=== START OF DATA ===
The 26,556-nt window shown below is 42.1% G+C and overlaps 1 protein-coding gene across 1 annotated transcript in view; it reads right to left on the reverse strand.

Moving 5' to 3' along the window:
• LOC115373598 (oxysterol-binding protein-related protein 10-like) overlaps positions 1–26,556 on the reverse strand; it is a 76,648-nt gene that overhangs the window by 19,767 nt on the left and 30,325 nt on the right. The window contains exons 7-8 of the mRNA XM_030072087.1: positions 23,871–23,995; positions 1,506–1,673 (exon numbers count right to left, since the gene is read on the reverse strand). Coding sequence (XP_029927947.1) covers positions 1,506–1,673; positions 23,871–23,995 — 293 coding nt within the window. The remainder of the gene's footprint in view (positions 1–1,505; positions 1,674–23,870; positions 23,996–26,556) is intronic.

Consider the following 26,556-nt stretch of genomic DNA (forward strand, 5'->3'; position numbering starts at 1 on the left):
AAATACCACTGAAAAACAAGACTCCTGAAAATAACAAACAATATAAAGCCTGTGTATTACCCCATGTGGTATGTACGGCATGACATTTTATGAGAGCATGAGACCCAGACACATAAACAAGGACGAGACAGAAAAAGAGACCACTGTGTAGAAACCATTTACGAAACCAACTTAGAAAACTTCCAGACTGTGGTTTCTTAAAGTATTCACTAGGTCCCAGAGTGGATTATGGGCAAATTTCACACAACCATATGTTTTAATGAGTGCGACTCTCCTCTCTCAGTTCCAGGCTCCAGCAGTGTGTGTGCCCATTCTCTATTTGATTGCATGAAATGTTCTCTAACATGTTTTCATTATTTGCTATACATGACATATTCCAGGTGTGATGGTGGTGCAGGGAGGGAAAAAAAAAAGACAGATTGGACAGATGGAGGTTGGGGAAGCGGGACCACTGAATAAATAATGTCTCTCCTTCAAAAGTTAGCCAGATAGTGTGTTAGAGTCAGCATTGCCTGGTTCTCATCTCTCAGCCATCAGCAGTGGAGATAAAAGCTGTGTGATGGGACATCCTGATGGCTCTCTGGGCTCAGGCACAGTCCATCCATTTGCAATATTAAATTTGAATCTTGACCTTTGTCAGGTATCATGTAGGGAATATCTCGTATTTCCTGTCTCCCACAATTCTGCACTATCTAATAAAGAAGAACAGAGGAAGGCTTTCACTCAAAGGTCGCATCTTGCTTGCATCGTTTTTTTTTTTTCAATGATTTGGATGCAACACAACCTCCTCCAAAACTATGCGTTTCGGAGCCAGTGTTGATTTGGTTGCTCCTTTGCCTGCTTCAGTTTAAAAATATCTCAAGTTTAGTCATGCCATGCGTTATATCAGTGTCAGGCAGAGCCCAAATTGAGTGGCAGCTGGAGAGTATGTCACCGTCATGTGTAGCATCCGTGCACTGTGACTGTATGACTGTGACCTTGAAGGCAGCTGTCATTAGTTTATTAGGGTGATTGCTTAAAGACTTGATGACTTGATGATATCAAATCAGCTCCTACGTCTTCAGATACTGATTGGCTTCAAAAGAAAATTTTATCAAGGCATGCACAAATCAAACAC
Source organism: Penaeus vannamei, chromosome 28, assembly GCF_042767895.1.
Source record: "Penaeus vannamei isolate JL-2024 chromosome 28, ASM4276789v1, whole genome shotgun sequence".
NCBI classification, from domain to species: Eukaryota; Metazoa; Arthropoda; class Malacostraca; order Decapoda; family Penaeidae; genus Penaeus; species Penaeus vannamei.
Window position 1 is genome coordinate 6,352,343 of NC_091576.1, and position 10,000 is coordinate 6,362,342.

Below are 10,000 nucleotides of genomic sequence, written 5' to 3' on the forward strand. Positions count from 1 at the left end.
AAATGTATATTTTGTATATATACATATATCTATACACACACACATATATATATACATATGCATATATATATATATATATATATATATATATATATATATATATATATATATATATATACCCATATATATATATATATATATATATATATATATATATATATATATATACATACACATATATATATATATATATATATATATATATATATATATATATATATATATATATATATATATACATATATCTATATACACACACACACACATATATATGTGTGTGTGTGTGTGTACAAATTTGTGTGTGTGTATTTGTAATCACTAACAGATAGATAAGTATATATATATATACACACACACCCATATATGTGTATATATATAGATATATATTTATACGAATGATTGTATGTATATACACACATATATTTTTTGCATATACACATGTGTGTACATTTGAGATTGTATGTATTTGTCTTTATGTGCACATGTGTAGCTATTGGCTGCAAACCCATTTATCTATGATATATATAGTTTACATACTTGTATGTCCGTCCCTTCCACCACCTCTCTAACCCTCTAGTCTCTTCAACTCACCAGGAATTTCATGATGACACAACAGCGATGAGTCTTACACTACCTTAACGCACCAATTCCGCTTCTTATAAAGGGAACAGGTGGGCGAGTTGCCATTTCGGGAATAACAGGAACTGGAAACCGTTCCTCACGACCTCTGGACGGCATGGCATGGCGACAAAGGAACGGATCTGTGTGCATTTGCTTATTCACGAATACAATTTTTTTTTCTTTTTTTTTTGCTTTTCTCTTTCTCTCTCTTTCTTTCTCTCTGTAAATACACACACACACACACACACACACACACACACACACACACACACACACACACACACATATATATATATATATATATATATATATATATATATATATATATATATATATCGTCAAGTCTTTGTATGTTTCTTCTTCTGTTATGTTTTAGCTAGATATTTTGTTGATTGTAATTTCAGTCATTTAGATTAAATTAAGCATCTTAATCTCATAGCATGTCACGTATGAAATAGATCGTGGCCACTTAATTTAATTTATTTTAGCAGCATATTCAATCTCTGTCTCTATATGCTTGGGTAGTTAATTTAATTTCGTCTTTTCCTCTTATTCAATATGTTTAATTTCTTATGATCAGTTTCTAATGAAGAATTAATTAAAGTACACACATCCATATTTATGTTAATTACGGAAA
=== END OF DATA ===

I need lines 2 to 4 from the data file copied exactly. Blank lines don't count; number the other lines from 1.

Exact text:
Moving 5' to 3' along the window:
• LOC115373598 (oxysterol-binding protein-related protein 10-like) overlaps positions 1–26,556 on the reverse strand; it is a 76,648-nt gene that overhangs the window by 19,767 nt on the left and 30,325 nt on the right. The window contains exons 7-8 of the mRNA XM_030072087.1: positions 23,871–23,995; positions 1,506–1,673 (exon numbers count right to left, since the gene is read on the reverse strand). Coding sequence (XP_029927947.1) covers positions 1,506–1,673; positions 23,871–23,995 — 293 coding nt within the window. The remainder of the gene's footprint in view (positions 1–1,505; positions 1,674–23,870; positions 23,996–26,556) is intronic.

Consider the following 26,556-nt stretch of genomic DNA (forward strand, 5'->3'; position numbering starts at 1 on the left):